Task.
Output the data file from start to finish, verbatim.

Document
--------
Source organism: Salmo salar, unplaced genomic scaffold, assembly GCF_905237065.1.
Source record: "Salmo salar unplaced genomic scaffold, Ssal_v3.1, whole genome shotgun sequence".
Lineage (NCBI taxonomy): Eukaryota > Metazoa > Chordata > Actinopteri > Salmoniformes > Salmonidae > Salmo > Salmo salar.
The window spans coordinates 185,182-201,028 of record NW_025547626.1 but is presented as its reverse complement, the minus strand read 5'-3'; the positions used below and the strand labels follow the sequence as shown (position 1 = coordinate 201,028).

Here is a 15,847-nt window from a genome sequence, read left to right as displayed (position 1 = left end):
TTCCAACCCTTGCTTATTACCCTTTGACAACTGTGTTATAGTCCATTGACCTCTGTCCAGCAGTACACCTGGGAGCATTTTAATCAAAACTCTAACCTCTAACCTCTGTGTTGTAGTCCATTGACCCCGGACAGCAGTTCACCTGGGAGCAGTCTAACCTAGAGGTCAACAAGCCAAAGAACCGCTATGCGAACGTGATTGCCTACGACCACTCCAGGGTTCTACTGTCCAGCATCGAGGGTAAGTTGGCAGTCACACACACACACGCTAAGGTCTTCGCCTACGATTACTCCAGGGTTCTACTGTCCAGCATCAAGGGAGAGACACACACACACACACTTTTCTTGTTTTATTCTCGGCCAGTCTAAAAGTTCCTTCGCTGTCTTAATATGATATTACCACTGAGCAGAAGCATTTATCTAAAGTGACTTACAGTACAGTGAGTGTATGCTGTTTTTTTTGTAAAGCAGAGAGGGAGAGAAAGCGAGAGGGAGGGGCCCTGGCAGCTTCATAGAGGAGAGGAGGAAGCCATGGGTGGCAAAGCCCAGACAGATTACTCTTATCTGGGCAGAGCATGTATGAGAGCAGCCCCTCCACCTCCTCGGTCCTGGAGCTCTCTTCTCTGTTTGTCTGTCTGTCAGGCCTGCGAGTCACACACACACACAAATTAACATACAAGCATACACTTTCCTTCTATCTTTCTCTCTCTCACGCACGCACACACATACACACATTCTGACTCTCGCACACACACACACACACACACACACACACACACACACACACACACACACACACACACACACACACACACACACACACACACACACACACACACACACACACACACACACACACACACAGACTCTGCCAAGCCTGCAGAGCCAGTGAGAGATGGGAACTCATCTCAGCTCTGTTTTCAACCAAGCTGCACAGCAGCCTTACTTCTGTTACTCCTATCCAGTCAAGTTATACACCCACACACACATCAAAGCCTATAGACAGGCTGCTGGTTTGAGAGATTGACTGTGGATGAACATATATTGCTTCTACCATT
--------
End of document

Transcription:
Source organism: Salmo salar, unplaced genomic scaffold, assembly GCF_905237065.1.
Source record: "Salmo salar unplaced genomic scaffold, Ssal_v3.1, whole genome shotgun sequence".
Lineage (NCBI taxonomy): Eukaryota > Metazoa > Chordata > Actinopteri > Salmoniformes > Salmonidae > Salmo > Salmo salar.
The window spans coordinates 185,182-201,028 of record NW_025547626.1 but is presented as its reverse complement, the minus strand read 5'-3'; the positions used below and the strand labels follow the sequence as shown (position 1 = coordinate 201,028).

Here is a 15,847-nt window from a genome sequence, read left to right as displayed (position 1 = left end):
TTCCAACCCTTGCTTATTACCCTTTGACAACTGTGTTATAGTCCATTGACCTCTGTCCAGCAGTACACCTGGGAGCATTTTAATCAAAACTCTAACCTCTAACCTCTGTGTTGTAGTCCATTGACCCCGGACAGCAGTTCACCTGGGAGCAGTCTAACCTAGAGGTCAACAAGCCAAAGAACCGCTATGCGAACGTGATTGCCTACGACCACTCCAGGGTTCTACTGTCCAGCATCGAGGGTAAGTTGGCAGTCACACACACACACGCTAAGGTCTTCGCCTACGATTACTCCAGGGTTCTACTGTCCAGCATCAAGGGAGAGACACACACACACACACTTTTCTTGTTTTATTCTCGGCCAGTCTAAAAGTTCCTTCGCTGTCTTAATATGATATTACCACTGAGCAGAAGCATTTATCTAAAGTGACTTACAGTACAGTGAGTGTATGCTGTTTTTTTTGTAAAGCAGAGAGGGAGAGAAAGCGAGAGGGAGGGGCCCTGGCAGCTTCATAGAGGAGAGGAGGAAGCCATGGGTGGCAAAGCCCAGACAGATTACTCTTATCTGGGCAGAGCATGTATGAGAGCAGCCCCTCCACCTCCTCGGTCCTGGAGCTCTCTTCTCTGTTTGTCTGTCTGTCAGGCCTGCGAGTCACACACACACACAAATTAACATACAAGCATACACTTTCCTTCTATCTTTCTCTCTCTCACGCACGCACACACATACACACATTCTGACTCTCGCACACACACACACACACACACACACACACACACACACACACACACACACACACACACACACACACACACACACACACACACACACACACACACACACACACACACACACACACACACAGACTCTGCCAAGCCTGCAGAGCCAGTGAGAGATGGGAACTCATCTCAGCTCTGTTTTCAACCAAGCTGCACAGCAGCCTTACTTCTGTTACTCCTATCCAGTCAAGTTATACACCCACACACACATCAAAGCCTATAGACAGGCTGCTGGTTTGAGAGATTGACTGTGGATGAACATATATTGCTTCTACCATT